From carrying out project evaluations, to generating campaign evidence, or gathering information for strategic reviews, charities are often engaged in some form of applied research.
Research findings can be a powerful tool to tell a story, inform policy or influence positive social change. However, when not communicated effectively, it can feel like you’re shouting into the wind and no one can hear.
Want to avoid your reports gathering dust on the bookshelf? Here are five tips from DSC for sharing your research findings impactfully.
1. Simplify your language
It’s easy to fall into the habit of writing in academic language, but this may serve to alienate some readers. Communicate your research findings clearly by using plain English and avoiding complex terminology and jargon. Remember – your findings may be complex but that doesn’t mean your language has to be!
When deciding what style of ‘voice’ to adopt, it’s important to consider who your audience are and their level of expertise. For instance, charity sector terms and acronyms may be familiar to your colleagues but are likely confuse a broader audience.
Here at DSC, we try to ensure that the language we use in all of our research outputs is accessible to everyone, whether our readers are experts in their fields or completely new to the topic at hand.
2. Summarise your findings
Executive summaries are a great way to grab the attention of – and quickly inform – busy chief execs and journalists, who often lack the time to read lengthy reports.
When drafting your executive summary, focus on the ‘big picture’ findings. Cut, cut and cut again until only the essential information remains. A good rule of thumb is to keep it within one or two pages in length. And remember tip one… make sure the language is accessible to non-experts.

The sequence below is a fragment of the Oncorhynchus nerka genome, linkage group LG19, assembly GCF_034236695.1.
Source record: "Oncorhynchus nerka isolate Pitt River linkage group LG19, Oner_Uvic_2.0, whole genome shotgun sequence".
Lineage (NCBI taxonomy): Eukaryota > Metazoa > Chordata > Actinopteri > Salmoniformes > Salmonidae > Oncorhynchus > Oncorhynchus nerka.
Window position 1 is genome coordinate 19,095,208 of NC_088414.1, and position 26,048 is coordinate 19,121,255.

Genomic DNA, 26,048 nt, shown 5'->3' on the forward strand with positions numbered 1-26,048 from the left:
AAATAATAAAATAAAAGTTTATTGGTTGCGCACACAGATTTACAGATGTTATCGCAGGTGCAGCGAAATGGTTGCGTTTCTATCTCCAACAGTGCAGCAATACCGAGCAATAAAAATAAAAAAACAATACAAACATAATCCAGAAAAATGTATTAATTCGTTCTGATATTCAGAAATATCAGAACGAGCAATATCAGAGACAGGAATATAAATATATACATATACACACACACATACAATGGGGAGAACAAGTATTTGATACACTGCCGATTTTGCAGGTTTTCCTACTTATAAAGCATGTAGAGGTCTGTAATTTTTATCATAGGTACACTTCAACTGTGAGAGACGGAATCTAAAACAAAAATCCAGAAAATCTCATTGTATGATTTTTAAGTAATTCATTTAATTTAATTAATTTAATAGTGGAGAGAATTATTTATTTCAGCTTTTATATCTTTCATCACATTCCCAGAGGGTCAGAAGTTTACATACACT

A successful executive summary should make the reader feel confident that they could go away and share some findings with others after reading.
3. Create ‘shareable’ content
When it comes to accessing information in 2023, audiences are truly spoilt for choice. Avid readers may love the idea of sitting down with a cuppa and annotating a pdf, while multitaskers might prefer to tune into a podcast while clearing their inbox.
It’s also important to keep in mind that people have different appetites for information – some will seek out in-depth analysis while others prefer quick insights. So ideally, your content should be pitched at these different levels.
Experiment with a mix of visual, audio, and written content to reach the widest possible audience. DSC’s researchers regularly create blog articles, research briefs, interactive dashboards, videos and podcasts to accompany our reports.
4. Get social
Social media is a powerful tool to connect with a wide audience. Don’t forget to utilise your charity’s digital presence to share your research findings. Take advantage of existing social media trends, charity sector campaigns and hashtags and national days of observance to publicise new research for maximum impact.
Social media can be a great way to reshare and recycle your research, prolonging it’s lifespan beyond its original publication. For example, World Mental Health Day may be the perfect time to dust off and reshare a previous report on the topic.
Don’t forget top tip number 3 – producing a range of content in different formats will help keep your social media feed feeling fresh. Tailor content to different platforms for maximum impact. A striking infographic may capture the attention of people aimlessly scrolling on X, while a video featuring the report authors can add a personal touch on LinkedIn.
5. Expand your network
Attending conferences and events can be a fantastic way to share your findings with other experts in your field. No upcoming conferences in the calendar? Why not seize the opportunity to host your own online event such as a report launch or a live Q&A session.
DSC regularly hosts free insight talks, and research launches via Zoom. Online events can be a really effective way to connect with a large audience, while avoiding the prohibitive costs of travel and room hire.
Don’t be shy – if you’ve recently read an interesting piece of research, reaching out to its authors for an informal chat can often lead to exciting opportunities for future collaboration.
Need some more inspiration for your research content? Check out DSC’s latest research outputs or get in touch with [email protected] to find out more about how DSC’s research could help you to help others.